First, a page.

Family Research Council’s Tony Perkins Cites False History While Praying for the GOP

With the Republican Party in disarray as it struggles to select a speaker of the House after gaining control of the House of Representatives in the 2022 elections, the Family Research Council’s Tony Perkins hosted an episode of his “Pray, Vote, Stand” program Tuesday night during which he prayed for the GOP’s success and misrepresented American history in the process.

Following an interview with Republican Rep. Michael Cloud of Texas about the debacle facing the GOP on its very first day in power, Perkins and Cloud prayed that the Republican Party would soon settle on a suitable candidate, asserting that prayer has often “really made the difference” at “critical times like this” throughout history.

Perkins likened the prayer he was about to deliver to the time Benjamin Franklin called for prayer during the Constitutional Convention, falsely claiming that the Founding Fathers then had Pastor Jacob Duché lead them in prayer.

“Can I pray for you and your colleagues?” Perkins asked.

“Yes, please do,” Rep. Cloud replied. “We will take all the prayer we can get. You can look back in our country at so many critical times like this where prayer really made the difference.”

“You’re absolutely right,” Perkins responded. “In fact, Ben Franklin called for prayer when the Constitutional Convention could not come to an agreement, and Pastor Duché came in and led in prayer and actually did a teaching to them.”

While this claim about Franklin calling for prayer during the Constitutional Convention is popular with Christian nationalists and religious-right activists, it is inevitably misrepresented, as nothing ever came of it. As Right Wing Watch explained in September:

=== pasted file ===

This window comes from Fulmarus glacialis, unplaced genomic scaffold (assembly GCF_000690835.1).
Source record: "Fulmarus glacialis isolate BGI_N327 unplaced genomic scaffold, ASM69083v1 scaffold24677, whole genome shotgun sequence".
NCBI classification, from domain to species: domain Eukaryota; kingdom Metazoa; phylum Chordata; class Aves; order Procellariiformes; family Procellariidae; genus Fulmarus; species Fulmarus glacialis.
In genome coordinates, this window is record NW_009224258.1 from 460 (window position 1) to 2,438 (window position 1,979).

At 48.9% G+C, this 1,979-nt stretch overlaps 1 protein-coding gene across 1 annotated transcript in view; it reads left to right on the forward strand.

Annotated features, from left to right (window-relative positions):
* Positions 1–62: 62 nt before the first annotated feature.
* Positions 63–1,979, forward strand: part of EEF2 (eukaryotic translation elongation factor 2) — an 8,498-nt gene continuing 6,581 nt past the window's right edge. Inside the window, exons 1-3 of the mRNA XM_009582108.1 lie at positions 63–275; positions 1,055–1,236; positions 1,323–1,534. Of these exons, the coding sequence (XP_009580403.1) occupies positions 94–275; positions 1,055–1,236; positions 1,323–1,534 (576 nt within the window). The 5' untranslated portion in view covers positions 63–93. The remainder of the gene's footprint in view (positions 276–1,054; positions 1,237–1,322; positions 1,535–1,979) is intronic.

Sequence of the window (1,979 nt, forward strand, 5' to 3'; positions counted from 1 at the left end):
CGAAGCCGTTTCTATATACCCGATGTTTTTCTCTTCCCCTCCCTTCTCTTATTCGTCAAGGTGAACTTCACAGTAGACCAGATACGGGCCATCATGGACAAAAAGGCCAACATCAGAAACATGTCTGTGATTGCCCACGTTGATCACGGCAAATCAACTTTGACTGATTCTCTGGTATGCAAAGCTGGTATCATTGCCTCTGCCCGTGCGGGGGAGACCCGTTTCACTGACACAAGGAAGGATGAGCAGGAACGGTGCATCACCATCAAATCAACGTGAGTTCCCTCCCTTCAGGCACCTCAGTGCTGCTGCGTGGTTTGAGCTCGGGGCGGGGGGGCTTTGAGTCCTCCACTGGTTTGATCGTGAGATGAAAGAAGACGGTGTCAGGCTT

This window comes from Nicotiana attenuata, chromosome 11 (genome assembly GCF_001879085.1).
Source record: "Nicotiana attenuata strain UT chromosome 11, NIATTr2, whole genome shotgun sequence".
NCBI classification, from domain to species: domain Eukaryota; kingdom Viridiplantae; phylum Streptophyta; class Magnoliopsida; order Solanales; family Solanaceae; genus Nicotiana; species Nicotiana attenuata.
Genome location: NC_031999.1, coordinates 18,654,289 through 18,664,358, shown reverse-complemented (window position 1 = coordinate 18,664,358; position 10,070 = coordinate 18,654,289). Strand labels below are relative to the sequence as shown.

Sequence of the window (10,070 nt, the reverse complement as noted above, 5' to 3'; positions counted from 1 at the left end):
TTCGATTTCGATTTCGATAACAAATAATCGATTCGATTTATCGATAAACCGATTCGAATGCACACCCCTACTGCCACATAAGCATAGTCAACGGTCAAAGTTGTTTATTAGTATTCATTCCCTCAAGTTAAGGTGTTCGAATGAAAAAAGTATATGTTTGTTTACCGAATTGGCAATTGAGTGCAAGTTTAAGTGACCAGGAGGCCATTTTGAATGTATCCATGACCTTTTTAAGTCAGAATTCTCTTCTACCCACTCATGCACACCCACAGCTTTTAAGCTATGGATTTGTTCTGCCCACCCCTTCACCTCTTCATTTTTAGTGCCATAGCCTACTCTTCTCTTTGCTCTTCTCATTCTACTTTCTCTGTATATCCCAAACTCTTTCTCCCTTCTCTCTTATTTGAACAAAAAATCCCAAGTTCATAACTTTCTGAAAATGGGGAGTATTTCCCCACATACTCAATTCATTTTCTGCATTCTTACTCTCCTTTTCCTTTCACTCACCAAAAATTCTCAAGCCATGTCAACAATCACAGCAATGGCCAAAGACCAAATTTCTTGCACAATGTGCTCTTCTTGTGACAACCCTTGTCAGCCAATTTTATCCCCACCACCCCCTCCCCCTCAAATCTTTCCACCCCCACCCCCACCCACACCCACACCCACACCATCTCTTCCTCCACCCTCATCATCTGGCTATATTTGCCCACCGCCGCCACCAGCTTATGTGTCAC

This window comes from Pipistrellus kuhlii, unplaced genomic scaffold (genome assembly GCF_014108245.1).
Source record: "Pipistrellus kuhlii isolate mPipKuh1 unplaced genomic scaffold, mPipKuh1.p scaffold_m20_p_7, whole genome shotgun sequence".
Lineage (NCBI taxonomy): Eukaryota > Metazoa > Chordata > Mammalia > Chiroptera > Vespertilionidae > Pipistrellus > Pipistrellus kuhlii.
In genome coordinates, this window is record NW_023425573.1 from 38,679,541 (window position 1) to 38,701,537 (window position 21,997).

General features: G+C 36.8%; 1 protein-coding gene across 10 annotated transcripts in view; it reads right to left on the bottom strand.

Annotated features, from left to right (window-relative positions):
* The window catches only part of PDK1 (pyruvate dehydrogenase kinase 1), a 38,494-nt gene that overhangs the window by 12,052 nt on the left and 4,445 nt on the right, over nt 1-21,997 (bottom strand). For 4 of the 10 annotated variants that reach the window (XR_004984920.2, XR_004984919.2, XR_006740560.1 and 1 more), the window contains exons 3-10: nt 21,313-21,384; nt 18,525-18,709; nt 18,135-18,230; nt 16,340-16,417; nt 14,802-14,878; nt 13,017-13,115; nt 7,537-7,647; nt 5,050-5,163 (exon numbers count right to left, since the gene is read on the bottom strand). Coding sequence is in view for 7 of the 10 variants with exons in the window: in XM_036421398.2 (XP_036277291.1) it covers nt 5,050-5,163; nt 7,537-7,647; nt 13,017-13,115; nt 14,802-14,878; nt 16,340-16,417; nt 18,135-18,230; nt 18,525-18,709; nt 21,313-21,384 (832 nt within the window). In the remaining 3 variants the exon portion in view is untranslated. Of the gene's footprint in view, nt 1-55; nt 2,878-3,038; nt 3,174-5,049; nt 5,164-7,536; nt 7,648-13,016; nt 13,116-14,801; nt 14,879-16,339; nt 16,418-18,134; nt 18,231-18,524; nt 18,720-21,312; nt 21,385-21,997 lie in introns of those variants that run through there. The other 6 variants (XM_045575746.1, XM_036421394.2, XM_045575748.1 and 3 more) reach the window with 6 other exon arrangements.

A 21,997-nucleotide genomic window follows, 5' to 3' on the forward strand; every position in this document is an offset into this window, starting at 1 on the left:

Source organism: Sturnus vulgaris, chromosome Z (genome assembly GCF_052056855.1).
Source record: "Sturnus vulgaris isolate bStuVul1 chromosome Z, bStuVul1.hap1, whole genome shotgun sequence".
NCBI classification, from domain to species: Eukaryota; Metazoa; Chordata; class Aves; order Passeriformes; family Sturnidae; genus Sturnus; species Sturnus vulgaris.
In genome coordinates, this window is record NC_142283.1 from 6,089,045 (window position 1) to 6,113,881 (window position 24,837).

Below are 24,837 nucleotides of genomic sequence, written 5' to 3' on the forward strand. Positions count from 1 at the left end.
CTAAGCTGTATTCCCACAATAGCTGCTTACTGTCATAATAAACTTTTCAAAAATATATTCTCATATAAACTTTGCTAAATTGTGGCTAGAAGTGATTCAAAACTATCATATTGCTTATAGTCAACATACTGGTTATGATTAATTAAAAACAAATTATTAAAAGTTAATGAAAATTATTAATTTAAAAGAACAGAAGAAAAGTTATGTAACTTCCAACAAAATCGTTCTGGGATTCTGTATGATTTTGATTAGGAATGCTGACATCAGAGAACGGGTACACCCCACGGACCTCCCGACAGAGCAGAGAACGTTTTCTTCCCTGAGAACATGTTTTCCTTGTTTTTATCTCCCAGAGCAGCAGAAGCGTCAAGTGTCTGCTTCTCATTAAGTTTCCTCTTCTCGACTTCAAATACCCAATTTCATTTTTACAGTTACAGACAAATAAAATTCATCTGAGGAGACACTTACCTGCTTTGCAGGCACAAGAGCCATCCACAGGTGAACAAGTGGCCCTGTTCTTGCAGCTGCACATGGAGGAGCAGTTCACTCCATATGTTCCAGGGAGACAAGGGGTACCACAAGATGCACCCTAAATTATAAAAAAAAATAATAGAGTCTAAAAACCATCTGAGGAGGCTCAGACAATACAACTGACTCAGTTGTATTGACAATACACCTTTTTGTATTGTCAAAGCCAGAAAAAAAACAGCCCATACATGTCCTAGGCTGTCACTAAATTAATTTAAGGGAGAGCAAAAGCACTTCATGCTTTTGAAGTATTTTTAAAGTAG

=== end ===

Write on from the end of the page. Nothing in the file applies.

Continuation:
The delegates to the Constitutional Convention chose not to heed Franklin’s call to prayer and adjourned without taking any action on his suggestion. As historian Richard Beeman recounts in his book, “Plain, Honest Men: The Making of the American Constitution”:At the conclusion of the day’s session in which the delegates rejected his suggestion, [Franklin] scrawled a note on the bottom of the speech he had written expressing his incredulity: ‘The convention, except three or four persons, thought prayer unnecessary!'”

In Perkins’ case, he conflated Franklin’s unsuccessful call to prayer during the Constitutional Convention in 1787 with a prayer delivered by Pastor Duché to open the First Continental Congress in 1774.

Interestingly, not only was Perkins wrong about the history he cited, but the pastor he named, Duché, turned out to actually be a loyalist who opposed independence from England.

Of course, these sorts of facts don’t really matter much to Perkins and the other Christian nationalist activists who cite them, as they are perfectly content to misrepresent American history so long as doing so promotes their right-wing political agenda.